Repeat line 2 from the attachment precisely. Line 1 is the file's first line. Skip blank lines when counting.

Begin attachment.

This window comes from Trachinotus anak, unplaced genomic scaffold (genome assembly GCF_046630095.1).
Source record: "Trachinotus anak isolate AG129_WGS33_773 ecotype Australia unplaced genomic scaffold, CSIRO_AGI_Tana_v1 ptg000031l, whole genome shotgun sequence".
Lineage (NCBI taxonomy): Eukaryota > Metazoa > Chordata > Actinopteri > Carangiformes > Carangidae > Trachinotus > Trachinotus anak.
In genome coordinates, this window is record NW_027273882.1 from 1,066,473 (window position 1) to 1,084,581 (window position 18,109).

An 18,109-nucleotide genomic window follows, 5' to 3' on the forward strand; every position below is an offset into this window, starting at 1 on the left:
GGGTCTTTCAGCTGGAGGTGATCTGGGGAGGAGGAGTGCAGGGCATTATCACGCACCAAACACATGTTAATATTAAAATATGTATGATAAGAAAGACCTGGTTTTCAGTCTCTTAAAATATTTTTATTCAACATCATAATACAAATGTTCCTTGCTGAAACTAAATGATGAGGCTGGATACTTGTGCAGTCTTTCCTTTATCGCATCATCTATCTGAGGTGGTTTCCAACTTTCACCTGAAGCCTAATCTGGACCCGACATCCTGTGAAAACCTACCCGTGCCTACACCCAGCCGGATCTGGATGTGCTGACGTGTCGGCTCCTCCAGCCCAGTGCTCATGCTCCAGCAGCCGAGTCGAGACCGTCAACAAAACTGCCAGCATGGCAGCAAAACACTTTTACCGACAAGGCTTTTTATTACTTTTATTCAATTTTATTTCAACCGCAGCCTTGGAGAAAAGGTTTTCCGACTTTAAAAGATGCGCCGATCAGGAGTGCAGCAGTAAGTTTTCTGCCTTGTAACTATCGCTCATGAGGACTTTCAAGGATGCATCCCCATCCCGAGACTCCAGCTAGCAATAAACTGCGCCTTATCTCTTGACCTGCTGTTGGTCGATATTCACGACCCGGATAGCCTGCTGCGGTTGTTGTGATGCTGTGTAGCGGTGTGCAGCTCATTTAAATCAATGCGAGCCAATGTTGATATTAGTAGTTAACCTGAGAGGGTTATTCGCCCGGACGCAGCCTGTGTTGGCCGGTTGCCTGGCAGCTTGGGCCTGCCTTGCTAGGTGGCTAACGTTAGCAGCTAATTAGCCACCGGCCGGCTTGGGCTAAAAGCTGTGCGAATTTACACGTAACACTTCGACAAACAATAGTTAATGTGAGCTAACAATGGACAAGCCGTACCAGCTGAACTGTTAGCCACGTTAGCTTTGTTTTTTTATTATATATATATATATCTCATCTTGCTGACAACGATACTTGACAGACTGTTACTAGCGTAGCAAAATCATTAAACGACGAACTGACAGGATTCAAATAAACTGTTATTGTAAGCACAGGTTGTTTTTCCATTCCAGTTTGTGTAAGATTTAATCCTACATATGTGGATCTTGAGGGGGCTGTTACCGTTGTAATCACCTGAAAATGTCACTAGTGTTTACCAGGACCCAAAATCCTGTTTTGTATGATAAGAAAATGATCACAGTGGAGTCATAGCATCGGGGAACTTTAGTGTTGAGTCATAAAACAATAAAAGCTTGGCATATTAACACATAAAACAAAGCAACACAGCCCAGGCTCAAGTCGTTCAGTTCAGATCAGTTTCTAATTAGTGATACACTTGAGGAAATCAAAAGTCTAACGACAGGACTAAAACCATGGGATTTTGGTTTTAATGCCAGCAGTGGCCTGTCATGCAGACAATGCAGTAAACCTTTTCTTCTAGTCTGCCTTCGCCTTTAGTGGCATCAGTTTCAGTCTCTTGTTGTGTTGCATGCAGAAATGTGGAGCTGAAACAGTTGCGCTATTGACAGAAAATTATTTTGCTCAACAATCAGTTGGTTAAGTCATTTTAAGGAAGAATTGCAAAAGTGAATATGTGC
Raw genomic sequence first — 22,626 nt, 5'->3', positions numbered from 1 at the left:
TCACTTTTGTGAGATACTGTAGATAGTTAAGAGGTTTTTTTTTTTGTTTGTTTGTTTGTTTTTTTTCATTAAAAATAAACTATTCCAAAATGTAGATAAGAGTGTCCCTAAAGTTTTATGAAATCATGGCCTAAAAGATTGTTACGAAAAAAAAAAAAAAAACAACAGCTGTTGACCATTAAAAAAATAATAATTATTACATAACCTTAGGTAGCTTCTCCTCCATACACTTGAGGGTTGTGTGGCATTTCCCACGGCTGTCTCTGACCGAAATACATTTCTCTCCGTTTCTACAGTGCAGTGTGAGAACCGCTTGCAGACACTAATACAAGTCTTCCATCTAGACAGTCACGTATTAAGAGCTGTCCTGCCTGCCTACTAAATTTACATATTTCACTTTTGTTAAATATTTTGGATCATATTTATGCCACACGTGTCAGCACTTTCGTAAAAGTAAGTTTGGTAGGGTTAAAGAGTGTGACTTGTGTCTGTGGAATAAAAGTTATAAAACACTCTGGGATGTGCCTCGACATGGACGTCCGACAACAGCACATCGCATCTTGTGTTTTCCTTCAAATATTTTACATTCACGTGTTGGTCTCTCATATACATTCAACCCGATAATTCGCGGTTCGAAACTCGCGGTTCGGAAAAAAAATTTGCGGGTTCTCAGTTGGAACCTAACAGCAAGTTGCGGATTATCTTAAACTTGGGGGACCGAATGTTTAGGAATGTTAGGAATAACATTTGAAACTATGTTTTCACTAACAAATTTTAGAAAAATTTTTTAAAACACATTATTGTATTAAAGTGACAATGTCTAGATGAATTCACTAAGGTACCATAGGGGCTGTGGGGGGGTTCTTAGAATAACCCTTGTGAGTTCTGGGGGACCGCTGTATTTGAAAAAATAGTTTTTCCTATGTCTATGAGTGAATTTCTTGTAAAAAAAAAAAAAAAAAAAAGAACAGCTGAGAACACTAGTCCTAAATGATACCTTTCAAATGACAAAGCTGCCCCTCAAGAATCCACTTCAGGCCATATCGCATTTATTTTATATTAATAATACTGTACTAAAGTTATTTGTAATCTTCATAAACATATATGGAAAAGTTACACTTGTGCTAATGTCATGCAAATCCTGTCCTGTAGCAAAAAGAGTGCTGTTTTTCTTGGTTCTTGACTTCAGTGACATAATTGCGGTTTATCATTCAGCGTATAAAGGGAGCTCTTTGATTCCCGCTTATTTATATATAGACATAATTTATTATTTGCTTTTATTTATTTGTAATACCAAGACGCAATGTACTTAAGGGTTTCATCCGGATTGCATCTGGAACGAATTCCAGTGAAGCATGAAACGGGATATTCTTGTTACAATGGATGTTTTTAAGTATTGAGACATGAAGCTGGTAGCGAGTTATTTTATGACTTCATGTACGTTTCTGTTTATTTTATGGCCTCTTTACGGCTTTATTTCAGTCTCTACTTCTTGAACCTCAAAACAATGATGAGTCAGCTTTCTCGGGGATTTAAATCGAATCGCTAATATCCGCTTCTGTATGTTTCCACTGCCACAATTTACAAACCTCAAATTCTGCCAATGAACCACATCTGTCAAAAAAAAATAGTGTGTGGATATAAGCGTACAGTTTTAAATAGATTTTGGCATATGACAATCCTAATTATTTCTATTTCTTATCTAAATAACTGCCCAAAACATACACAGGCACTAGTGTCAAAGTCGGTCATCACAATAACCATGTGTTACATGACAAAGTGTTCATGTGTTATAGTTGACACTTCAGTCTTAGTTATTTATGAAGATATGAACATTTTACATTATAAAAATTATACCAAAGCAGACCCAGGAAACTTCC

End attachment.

Source record: "Trachinotus anak isolate AG129_WGS33_773 ecotype Australia unplaced genomic scaffold, CSIRO_AGI_Tana_v1 ptg000031l, whole genome shotgun sequence".